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The Wacky World of the Earliest Rap in Dutch and its Surprising Relevance Today (Part 2)


by Romain Crutzen, May 25, 2023





Part 2: Danny Boy

The second rap track in Dutch is related to the most delightfully unlikely banger to have been championed in the selector scene.


Nowadays, the Dutch hit-charts are dominated by hip hop with Dutch lyrics by the likes of Boef, Lil Kleine and Snelle. Hip hop in Dutch gained traction in the early 90s, through artists such as Osdorp Posse and Extince — who started rapping Dutch after about a decade of experience in rapping in English. Extince and Osdorp Posse’s music has many thematic similarities to the current day chart-toppers. The earliest rap in Dutch was very different, however.

The first rap record in Dutch, Rubberen Robbie & Ko — “Hallo, Hallo, Hallo”, was released in 1979. The traits that define most hip hop such as lyrical depth, technical prowess and a rough street atmosphere were more than absent in the first Dutch rap records — the earliest examples of Dutch rap are simply ridiculous.

The second part of this series is about the second rap record in Dutch; Repper de Klep by Danny Boy

Diskomix
“Diskomix”, a song from 1983 by Danny Boy has gained traction in recent years in the selector sphere, a fact which was sealed by the inclusion of this song on Young Marco’s 2017 ‘Selectors 002” compilation, as well as appearing on a 2016 Psychemagik compilation — both featuring the instrumental version.

Danny Boy’s “Diskomix” is one of the writer’s favourite Dutch anomalies. Diskomix exists in between italo and boogie, drawing in listeners with a fat Roland TR-808 kick, a whimsical bell melody and soothing chords, only to be interrupted by wacky sound effects (achoo, miaw). In the vocal version Danny Boy, a 16-year-old, raps about making disco mixtapes in his room and annoying his dad by doing so.



The birth of Danny Boy
Three years earlier, in 1980, Danny Boy cracked the Dutch charts with a rap song heavily inspired by Joe Bataan’s Rap-O-Clap-O, a hit in the Netherlands at the time. With his first single as “Danny Boy”, the 13-year-old shook the scene with his lyrics about hating his classes and not wanting to do homework. The name ‘Repper De Klep”, the sleeve and the instrumental are clearly inspired by Joe Bataan, although the instrumental is original (and quite lovely — this tune also has quite a whimsical melody).

More recent Dutch Hiphop is also autobiographical and about struggles, often involving difficult relationships with parents. These struggles rarely involve having to do homework and dads complaining about decibel levels generated as a result of making disco mixtapes.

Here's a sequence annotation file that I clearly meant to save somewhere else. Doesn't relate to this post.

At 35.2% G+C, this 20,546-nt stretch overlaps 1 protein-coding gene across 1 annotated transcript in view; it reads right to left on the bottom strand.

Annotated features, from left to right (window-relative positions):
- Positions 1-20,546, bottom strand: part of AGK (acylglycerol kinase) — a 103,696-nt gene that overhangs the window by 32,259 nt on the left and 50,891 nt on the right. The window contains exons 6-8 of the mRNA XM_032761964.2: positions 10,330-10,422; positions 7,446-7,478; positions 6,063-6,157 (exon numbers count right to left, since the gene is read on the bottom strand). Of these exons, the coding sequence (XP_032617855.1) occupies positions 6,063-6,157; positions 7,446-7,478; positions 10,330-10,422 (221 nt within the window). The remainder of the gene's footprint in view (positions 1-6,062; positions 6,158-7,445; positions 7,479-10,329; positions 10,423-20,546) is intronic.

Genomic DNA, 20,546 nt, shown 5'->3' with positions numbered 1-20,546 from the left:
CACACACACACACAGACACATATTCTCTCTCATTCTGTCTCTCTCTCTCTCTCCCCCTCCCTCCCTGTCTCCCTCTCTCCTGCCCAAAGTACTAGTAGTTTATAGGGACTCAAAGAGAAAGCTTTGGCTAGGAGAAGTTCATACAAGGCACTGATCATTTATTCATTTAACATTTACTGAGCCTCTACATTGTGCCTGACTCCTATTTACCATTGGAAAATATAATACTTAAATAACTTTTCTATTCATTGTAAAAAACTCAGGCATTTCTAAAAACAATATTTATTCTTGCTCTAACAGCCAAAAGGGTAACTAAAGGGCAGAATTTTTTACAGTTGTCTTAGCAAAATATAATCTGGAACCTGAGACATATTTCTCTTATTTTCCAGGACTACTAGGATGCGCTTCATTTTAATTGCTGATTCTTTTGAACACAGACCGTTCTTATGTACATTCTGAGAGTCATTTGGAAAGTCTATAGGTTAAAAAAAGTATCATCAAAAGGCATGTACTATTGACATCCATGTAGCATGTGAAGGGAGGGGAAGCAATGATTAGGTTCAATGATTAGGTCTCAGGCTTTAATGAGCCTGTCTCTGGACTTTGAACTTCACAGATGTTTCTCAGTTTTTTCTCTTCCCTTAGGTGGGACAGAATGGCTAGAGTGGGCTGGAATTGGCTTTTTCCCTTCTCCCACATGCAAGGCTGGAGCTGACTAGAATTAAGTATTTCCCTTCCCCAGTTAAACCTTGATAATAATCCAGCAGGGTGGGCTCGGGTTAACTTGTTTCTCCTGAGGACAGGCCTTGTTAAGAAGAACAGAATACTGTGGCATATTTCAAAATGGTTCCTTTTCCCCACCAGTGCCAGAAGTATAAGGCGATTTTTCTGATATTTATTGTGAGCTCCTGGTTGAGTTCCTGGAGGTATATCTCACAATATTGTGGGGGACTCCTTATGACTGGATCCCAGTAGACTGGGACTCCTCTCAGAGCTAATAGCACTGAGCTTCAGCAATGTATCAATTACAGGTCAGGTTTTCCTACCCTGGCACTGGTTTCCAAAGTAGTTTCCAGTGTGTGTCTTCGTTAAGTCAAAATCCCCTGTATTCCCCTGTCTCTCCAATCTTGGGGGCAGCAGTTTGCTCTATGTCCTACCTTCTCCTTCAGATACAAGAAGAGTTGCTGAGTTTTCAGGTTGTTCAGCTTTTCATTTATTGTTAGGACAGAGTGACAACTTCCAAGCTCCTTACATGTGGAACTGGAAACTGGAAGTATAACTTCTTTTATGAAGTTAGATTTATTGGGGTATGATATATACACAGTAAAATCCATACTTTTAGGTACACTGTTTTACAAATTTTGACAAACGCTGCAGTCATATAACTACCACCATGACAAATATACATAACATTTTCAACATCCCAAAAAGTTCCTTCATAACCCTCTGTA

Joe Bataan’s version is only about dancing and not about struggle. Danny Boy already included this theme which would later become a mainstay in hiphop — perhaps Danny Boy is more of a pioneer than he is given credit for (probably not). Danny Boy is by all means what people would nowadays consider an ‘industry plant’. His father, Han Grevelt, was a very productive record producer and songwriter focusing on Dutch music.



To Han’s credit, both Danny Boy songs still sound great. “Danny” (actually Jolyon Grevelt) and Han have another song together which has aged considerably worse than the two Danny Boy singles. The duet “Jolyon & Pappa — Vertel me een Verhaaltje” (1975) chronicles little Jolyon asking his dad to tell him a bedtime story.

Jolyon seems to have stopped making music after Diskomix and seems to make his living nowadays as accountmanager at a workwear firm (clothes for builders and the like, not the fashionable hipster kind). His short flirt as a teen with the music industry has made a bigger splash than almost all of us ever will. Although his diving board was substantially higher than ours, one has to admit he dove off with grace, performing summersaults and corkscrews that are still talked about today.

Overview
The second rap song ever to be released in Dutch — Repper de Klep by Danny Boy — has probably had little influence on the current day hip hop landscape and is, in itself, not much more than a funny song with a pretty nice instrumental.

The only other Danny Boy release has seen a revival in recent years due to its timeless, 808-containing, production and quirky charm — which gives Danny Boy still some claim to relevancy.

Similarly to the first rap song using the language — “Hallo, Hallo, Hallo”, the lyrics are about struggles — one of the main themes found in rap lyrics nowadays. The struggles are hardly on par with current day struggles however; these early examples are about the hardships of being a radio DJ and having to do homework rather than about life stories and growing up in a rough environment. For many large and aspiring artists hiphop is seen as a way out of undesirable socio-economic conditions. This could not be said about the first Dutch rap tracks — they could be best described as record producers fooling around.

Danny Boy has the claim to the second rap track in Dutch with Repper de Klep. His only other release, “Diskomix”, is still enjoyed by DJs and dancers on many dance floors across the world — similarly to the Adams & Fleisner back catalogue.




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